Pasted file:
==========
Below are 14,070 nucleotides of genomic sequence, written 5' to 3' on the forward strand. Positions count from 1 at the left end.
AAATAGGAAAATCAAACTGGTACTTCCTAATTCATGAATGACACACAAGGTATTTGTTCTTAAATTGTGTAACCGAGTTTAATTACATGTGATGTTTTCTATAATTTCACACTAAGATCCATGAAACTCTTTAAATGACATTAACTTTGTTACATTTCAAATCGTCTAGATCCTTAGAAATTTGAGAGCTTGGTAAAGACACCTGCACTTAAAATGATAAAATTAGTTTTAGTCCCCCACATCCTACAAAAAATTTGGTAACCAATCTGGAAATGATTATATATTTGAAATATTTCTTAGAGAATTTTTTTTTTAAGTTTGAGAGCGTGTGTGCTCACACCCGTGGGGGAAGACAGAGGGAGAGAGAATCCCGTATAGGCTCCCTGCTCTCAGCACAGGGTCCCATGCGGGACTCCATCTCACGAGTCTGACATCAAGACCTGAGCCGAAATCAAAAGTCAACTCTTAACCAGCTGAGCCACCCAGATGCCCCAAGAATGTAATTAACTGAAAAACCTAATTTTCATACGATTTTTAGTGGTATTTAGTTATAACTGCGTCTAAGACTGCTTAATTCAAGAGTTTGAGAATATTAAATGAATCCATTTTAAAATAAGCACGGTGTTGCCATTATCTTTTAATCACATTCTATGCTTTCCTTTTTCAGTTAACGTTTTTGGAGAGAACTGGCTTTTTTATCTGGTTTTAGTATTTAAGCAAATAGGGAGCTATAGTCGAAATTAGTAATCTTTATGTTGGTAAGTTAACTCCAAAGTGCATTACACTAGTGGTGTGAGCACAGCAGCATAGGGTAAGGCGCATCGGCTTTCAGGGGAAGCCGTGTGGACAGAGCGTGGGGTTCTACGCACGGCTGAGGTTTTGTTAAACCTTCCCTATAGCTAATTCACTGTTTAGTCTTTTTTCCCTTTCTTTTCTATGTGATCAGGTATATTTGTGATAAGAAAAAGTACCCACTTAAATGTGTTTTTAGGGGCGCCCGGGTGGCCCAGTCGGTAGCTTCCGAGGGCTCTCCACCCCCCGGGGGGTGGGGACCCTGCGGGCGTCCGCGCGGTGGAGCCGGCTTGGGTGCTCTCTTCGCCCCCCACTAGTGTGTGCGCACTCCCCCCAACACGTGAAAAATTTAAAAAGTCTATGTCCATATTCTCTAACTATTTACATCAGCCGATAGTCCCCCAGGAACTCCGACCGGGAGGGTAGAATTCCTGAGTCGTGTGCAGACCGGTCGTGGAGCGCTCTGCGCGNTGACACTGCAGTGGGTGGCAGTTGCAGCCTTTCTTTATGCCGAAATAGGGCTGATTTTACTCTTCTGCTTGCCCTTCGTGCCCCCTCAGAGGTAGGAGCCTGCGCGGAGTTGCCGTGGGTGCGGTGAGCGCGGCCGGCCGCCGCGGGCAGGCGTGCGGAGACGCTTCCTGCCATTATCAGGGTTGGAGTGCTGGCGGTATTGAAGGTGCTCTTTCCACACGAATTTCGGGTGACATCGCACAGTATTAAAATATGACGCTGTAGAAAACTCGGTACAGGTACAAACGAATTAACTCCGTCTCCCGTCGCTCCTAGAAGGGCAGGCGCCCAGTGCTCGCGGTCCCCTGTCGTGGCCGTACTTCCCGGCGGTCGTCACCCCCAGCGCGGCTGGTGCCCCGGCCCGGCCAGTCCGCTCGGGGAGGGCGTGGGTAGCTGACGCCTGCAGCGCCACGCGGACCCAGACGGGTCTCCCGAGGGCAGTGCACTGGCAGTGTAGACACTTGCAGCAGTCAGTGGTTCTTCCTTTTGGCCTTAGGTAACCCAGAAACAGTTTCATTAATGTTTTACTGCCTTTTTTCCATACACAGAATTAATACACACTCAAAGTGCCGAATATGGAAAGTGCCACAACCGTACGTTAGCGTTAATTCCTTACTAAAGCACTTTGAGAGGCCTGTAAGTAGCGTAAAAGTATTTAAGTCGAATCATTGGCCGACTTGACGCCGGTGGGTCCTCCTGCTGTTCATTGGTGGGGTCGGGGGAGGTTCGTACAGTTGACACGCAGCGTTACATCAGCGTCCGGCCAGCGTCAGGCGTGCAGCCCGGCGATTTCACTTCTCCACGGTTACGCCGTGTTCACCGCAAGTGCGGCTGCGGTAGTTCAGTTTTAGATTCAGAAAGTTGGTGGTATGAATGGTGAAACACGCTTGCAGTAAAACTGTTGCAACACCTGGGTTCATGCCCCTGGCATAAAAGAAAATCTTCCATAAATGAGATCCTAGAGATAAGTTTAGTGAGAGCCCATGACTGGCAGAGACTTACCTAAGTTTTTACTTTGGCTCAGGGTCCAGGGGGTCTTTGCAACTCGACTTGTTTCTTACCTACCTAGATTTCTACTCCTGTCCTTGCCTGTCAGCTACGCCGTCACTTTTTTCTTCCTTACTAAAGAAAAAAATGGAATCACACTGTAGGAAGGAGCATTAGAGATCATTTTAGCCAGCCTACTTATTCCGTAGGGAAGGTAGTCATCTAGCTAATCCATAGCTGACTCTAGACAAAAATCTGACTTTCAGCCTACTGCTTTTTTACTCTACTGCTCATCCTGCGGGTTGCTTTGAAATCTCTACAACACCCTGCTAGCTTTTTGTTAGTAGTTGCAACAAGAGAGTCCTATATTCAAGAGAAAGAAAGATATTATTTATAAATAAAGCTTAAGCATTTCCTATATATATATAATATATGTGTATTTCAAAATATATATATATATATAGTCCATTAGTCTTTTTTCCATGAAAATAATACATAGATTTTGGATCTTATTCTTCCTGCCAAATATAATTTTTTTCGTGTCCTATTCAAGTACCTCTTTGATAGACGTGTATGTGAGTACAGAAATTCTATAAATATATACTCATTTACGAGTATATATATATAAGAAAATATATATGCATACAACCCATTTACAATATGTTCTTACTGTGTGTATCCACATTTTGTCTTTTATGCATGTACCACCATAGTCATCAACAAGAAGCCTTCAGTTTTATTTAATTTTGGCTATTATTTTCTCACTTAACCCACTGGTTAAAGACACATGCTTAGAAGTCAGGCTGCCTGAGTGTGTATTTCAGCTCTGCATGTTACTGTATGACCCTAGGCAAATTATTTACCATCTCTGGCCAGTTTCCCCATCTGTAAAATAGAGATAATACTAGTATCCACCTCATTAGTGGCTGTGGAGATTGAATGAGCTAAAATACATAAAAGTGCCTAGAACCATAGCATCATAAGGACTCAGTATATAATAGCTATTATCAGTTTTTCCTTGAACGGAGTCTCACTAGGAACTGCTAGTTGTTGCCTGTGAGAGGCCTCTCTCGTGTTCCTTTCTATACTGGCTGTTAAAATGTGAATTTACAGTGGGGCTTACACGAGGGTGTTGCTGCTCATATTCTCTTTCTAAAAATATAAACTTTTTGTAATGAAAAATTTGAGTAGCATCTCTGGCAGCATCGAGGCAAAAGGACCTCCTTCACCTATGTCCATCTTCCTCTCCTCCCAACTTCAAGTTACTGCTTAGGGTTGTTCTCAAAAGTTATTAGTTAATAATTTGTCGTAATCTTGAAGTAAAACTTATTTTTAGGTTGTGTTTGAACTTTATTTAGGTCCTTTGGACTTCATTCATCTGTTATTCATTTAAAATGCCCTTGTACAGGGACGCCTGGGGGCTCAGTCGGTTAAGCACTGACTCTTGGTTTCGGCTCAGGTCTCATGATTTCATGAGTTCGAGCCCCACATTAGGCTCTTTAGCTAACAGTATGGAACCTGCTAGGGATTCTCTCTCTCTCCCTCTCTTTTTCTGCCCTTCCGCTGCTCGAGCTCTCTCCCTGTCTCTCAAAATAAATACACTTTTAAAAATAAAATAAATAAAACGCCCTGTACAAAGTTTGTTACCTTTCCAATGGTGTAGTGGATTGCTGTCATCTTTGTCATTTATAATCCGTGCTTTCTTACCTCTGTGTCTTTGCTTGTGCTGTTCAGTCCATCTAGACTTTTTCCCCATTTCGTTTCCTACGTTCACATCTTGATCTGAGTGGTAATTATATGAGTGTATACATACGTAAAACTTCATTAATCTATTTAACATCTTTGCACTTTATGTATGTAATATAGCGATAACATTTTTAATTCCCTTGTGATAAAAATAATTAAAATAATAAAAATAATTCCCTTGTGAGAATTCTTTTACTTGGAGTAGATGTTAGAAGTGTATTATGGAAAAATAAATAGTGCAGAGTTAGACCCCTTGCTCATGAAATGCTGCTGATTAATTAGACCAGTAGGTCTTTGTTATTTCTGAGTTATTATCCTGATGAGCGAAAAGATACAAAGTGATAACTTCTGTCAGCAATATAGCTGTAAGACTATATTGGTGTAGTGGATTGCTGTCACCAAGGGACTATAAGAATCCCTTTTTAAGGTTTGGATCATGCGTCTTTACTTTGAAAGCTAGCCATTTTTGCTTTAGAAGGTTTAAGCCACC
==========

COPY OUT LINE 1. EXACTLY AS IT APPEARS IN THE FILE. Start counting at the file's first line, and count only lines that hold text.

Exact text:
Below are 14,070 nucleotides of genomic sequence, written 5' to 3' on the forward strand. Positions count from 1 at the left end.